The Democratic Party Has to become a boot factory

08/09/2017 02:10 pm ET Updated Aug 11, 2017

Donald Trump’s presidency careens from crisis to crisis like the pinball in a machine being played by a furious teenager. As of 9 August, Rasmussen Reports ― arguably the poll most friendly to the President ― has his approval rating at 42 percent. Republicans don’t fare much better. According to, just under 16 percent of those polled approved of the job being done by this Republican-led Congress.

Yet, the Democratic Party can’t seem to get traction. Even it’s July release of “A Better Deal,” its new economic manifesto, didn’t generate much buzz. Now, maybe that’s because no one can be heard over the cacophony of this administration. But it might be because a platform like A Better Deal just isn’t a good enough deal for those who are hurting. What I’d love to hear the Democratic Party say is, “We make boots, 24/7.”

The Democrats have promised an economic focus on “three simple things,” for the American people, including increased pay, reduced expenses and the ability for workers to participate in today’s economy.   These ideas are certainly toward goodness, but they don’t go far enough. They assume that the original “deal” is still in place - the one where if you work hard and you’re trying, you and your family can move up just like anyone else.  But for a widening swath of Americans - some whom have been a focus of the Democratic Party and some who put Trump in office - it isn’t.  As many have noted, you can’t pull yourself up by your bootstraps if you don’t have any boots.  

The pipeline to the American dream is badly, badly bent by income and wealth inequality.  Politics, education and the economy all skew to the “haves” in a way that makes it really hard to start having if you don’t already.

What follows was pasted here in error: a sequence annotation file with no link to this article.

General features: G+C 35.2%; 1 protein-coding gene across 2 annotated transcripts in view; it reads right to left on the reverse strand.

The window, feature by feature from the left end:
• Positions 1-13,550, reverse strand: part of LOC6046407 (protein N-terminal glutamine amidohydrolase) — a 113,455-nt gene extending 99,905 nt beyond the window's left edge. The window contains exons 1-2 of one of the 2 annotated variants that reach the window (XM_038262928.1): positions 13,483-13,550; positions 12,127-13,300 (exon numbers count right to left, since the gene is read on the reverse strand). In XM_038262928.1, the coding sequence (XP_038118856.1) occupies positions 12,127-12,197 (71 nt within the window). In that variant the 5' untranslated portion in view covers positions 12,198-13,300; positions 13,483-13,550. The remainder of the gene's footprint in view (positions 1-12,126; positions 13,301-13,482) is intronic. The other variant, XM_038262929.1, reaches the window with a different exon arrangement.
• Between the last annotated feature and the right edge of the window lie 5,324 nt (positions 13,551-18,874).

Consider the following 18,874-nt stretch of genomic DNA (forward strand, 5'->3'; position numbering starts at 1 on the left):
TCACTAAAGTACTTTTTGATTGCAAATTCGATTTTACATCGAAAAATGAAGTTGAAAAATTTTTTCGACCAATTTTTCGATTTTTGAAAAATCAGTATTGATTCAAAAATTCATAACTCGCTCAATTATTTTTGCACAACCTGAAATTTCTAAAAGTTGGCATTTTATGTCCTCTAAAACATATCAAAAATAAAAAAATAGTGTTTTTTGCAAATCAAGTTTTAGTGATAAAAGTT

In politics, for example, researchers have demonstrated that effective political voice is highly correlated with income level, even when controlling for factors like campaign contributions and political activity.  The lower your income level, the less politicians pay attention to your needs.  If you are poor, unless you want the same thing as, say, someone who makes several times what you do, you basically have no voice.

If education is a “silver bullet,” the bullet has become pretty tarnished.  The “income achievement gap” suppresses school outcomes for lower-income youth, even more so than the racial achievement gap we’ve been trying to close for a generation.  Where you live as a child also can disproportionately impact your ability to thrive as an adult, even if you strive to make great choices.  What’s worse, If you do overcome the income achievement gap and find some way to get into and pay for college, the future earnings boost you get from college will depend on your income level before you went.  In other words, if your family had more before you went to college, you’ll make more after, and vice versa. Your grades don’t make the final difference.  Your parents do.

And regarding the economy, better training for the work of the 21st Century is a critical idea, but it isn’t enough.  We actually have to change the larger economic picture surrounding those trainees.  For example, the overall inequality rate in a community actually affects how economically mobile its residents will be.  Cities with higher rates of inequality show lower rates of economic mobility, and vice versa.  Further, a McKinsey Global Institute study found that a staggering 81% of US households experienced flat or falling market incomes between 2004 and 2015. We can’t job train 81% of the United States to new prosperity.

So, what to do?  Build a public policy platform that gives people boots again.  Harvard professor Michael Sandel criticized the Better Deal agenda as being too “transactional.”  Indeed.  While we need to focus on the day-to-day economy of the average American household, we also need to restructure the larger political economy so that people who want to and are trying can succeed again.  

The message has to be bigger than, “You’ll get yours, too.”  Unless we make serious systemic shifts, people won’t.  The message has to embrace, “We all do better when we’re all doing better.”  The platform has to combine education investments and new industry growth with active development of strong, cross-community ties and smart social welfare policies that straighten out the path to prosperity.

It may require some redistribution - both of income and of our collective behaviors.  Nevertheless, it’s time we were called together again toward shared prosperity, and a shared vision of what’s possible for every American. Especially in this craziness.  

An increasing number of us are marching through life without boots. We don’t just need a better deal. We need a 24/7 boot factory.

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